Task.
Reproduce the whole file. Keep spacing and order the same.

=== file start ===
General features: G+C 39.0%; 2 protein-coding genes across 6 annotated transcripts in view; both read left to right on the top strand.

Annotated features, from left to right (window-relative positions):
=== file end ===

General features: G+C 39.0%; 2 protein-coding genes across 6 annotated transcripts in view; both read left to right on the top strand.

Annotated features, from left to right (window-relative positions):